The Shroud  represents the tip of an iceberg in our modern internet-connected society - the systematic deployment of PSEUDO-SCIENCE to push through an agenda, whether that be commercial, religious, doctrinal, political or ideological, i.e the thin-end of some kind of control-freak wedge.

As a defensive measure against the cut-and-paste merchants, those who pirate others' copy, simply to whet the appetite of their faithful clientele, then I will say this.

  Yes, we know your clients are dependent on and grateful for their daily fix of  ridicule against those who, like myself, oppose the pseudo-science of the pro-authenticity tendency. But I'm no longer prepared to tolerate your raiding my postings, often within hours of hitting the send button, simply to see eviscerated, hollowed out, spin-doctored  versions appear on your site that attempt to portray me as some kind of hopeless bumbling amateur intruding into your closed-off little world of  shroudology. You allow your clients to refer to my research as bent, biased, drivel etc etc, yet spring to their defence whenever I blow the whistle on their systematic trolling and character attacks.

I shall now make it my business to make life as difficult for the scavengers of other people's content. I've previously adopted the strategy of posting in serial instalments, sometimes over several days. I'll now take that a step further and pitch my postings to genuine  fellow researchers, using a minimum of explanation, relying on their intelligence and open-mindedness to grasp the way my thoughts are going.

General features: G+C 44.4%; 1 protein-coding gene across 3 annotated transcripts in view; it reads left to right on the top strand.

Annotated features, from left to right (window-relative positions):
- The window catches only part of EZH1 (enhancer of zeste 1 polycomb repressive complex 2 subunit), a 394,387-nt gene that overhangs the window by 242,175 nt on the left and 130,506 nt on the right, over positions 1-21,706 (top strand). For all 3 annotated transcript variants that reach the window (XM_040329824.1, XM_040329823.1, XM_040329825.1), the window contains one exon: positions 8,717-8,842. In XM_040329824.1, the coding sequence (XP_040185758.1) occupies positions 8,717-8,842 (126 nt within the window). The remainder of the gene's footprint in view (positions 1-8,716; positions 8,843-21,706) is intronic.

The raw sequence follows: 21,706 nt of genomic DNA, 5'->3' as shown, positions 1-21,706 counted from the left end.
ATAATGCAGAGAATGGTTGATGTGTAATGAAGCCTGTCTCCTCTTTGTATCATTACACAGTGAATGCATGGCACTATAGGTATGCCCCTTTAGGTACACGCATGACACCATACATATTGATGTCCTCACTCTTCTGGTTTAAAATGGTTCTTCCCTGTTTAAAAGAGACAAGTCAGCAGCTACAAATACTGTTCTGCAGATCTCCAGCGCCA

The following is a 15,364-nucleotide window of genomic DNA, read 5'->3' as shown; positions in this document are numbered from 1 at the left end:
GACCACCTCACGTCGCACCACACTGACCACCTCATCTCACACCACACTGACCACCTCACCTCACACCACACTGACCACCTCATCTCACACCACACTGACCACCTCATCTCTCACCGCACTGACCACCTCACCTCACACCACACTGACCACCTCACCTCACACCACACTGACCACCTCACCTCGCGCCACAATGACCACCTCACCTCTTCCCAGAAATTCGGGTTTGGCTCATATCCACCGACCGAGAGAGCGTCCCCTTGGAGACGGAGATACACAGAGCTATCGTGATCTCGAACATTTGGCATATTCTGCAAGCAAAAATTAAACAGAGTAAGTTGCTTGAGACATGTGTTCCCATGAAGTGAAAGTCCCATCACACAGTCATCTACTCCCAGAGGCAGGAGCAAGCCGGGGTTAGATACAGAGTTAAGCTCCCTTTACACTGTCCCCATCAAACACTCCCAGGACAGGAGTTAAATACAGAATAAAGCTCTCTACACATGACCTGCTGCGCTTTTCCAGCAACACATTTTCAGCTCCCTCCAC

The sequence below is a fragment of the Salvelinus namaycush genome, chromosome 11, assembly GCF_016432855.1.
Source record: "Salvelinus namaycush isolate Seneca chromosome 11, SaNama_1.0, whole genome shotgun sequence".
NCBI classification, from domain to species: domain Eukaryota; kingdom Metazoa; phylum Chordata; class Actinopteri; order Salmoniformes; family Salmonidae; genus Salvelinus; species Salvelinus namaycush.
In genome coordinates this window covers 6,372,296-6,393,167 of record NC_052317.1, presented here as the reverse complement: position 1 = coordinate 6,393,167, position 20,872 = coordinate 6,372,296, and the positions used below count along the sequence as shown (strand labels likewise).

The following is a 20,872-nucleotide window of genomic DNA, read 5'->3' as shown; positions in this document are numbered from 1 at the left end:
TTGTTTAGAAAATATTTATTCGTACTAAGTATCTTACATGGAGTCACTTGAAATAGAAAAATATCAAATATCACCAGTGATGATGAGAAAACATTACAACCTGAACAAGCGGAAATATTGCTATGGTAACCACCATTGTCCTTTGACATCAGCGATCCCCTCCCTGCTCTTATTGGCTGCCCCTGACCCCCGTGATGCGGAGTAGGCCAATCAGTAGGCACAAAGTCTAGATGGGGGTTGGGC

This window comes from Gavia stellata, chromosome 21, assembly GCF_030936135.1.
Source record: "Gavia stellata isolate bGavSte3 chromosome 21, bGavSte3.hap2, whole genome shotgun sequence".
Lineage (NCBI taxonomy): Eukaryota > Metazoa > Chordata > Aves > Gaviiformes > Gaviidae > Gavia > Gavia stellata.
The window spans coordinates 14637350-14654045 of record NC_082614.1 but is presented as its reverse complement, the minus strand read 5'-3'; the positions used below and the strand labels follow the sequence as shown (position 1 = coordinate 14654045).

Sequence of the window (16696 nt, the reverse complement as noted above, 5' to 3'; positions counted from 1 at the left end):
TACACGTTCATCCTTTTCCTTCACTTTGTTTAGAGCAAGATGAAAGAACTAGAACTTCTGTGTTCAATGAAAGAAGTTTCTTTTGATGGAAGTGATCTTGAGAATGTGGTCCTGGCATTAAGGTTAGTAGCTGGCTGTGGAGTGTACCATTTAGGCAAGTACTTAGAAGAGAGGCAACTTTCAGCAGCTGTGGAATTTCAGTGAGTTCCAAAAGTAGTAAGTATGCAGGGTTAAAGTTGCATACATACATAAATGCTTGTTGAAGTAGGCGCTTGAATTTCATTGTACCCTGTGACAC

I shall start today's new pirate/troll unfriendly MO with a series of pictures, with minimalist captions.  In fact, I'm in no hurry to add any further content just yet..

 I repeat, just in case you failed to get the message first time. Kindly don't copy/paste my pictures, my text, my property unless you are a bona fide fellow researcher.

Friday 29 Aug

Here's a picture that I've dredged up from my image archives. Note the two kinds of template, top left and bottom right, both metal, but differing in 3D character if deployed as templates for leaving a thermal imprint on fabric (linen, cotton etc). One is largely  "flat"and rectilinear, apart from that curving edge. The other is rounded, a  bas relief  in fact.

Note btw the strategy that was adopted right from the start - not to rely on a single imprint, but to do serial imprints, each one draining thermal energy out of the template, until the there was no point in continuing further, the template having reached a particular temperature at which it could no longer scorch fabric (while still being able to give a hiss and steam when water was run over it under a tap.